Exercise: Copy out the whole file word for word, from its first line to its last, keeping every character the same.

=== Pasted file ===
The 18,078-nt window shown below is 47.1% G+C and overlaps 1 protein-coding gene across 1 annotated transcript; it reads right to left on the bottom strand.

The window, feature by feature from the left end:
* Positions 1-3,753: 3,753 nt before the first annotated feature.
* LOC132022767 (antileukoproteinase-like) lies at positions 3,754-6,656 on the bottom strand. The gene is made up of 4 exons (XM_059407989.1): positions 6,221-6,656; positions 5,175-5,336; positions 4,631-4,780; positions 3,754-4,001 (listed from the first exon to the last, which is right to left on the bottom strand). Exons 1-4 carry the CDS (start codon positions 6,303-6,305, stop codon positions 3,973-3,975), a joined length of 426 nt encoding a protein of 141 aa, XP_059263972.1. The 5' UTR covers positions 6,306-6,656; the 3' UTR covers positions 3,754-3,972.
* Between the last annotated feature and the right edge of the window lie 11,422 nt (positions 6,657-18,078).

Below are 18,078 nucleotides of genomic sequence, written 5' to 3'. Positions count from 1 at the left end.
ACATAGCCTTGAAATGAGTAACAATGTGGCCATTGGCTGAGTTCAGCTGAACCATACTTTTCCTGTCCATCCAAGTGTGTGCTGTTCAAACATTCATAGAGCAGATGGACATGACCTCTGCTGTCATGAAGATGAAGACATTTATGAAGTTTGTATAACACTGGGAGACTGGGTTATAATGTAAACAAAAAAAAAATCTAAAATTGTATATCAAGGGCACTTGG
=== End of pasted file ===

The 18,078-nt window shown below is 47.1% G+C and overlaps 1 protein-coding gene across 1 annotated transcript; it reads right to left on the bottom strand.

The window, feature by feature from the left end:
* Positions 1-3,753: 3,753 nt before the first annotated feature.
* LOC132022767 (antileukoproteinase-like) lies at positions 3,754-6,656 on the bottom strand. The gene is made up of 4 exons (XM_059407989.1): positions 6,221-6,656; positions 5,175-5,336; positions 4,631-4,780; positions 3,754-4,001 (listed from the first exon to the last, which is right to left on the bottom strand). Exons 1-4 carry the CDS (start codon positions 6,303-6,305, stop codon positions 3,973-3,975), a joined length of 426 nt encoding a protein of 141 aa, XP_059263972.1. The 5' UTR covers positions 6,306-6,656; the 3' UTR covers positions 3,754-3,972.
* Between the last annotated feature and the right edge of the window lie 11,422 nt (positions 6,657-18,078).

Below are 18,078 nucleotides of genomic sequence, written 5' to 3'. Positions count from 1 at the left end.
ACATAGCCTTGAAATGAGTAACAATGTGGCCATTGGCTGAGTTCAGCTGAACCATACTTTTCCTGTCCATCCAAGTGTGTGCTGTTCAAACATTCATAGAGCAGATGGACATGACCTCTGCTGTCATGAAGATGAAGACATTTATGAAGTTTGTATAACACTGGGAGACTGGGTTATAATGTAAACAAAAAAAAAATCTAAAATTGTATATCAAGGGCACTTGG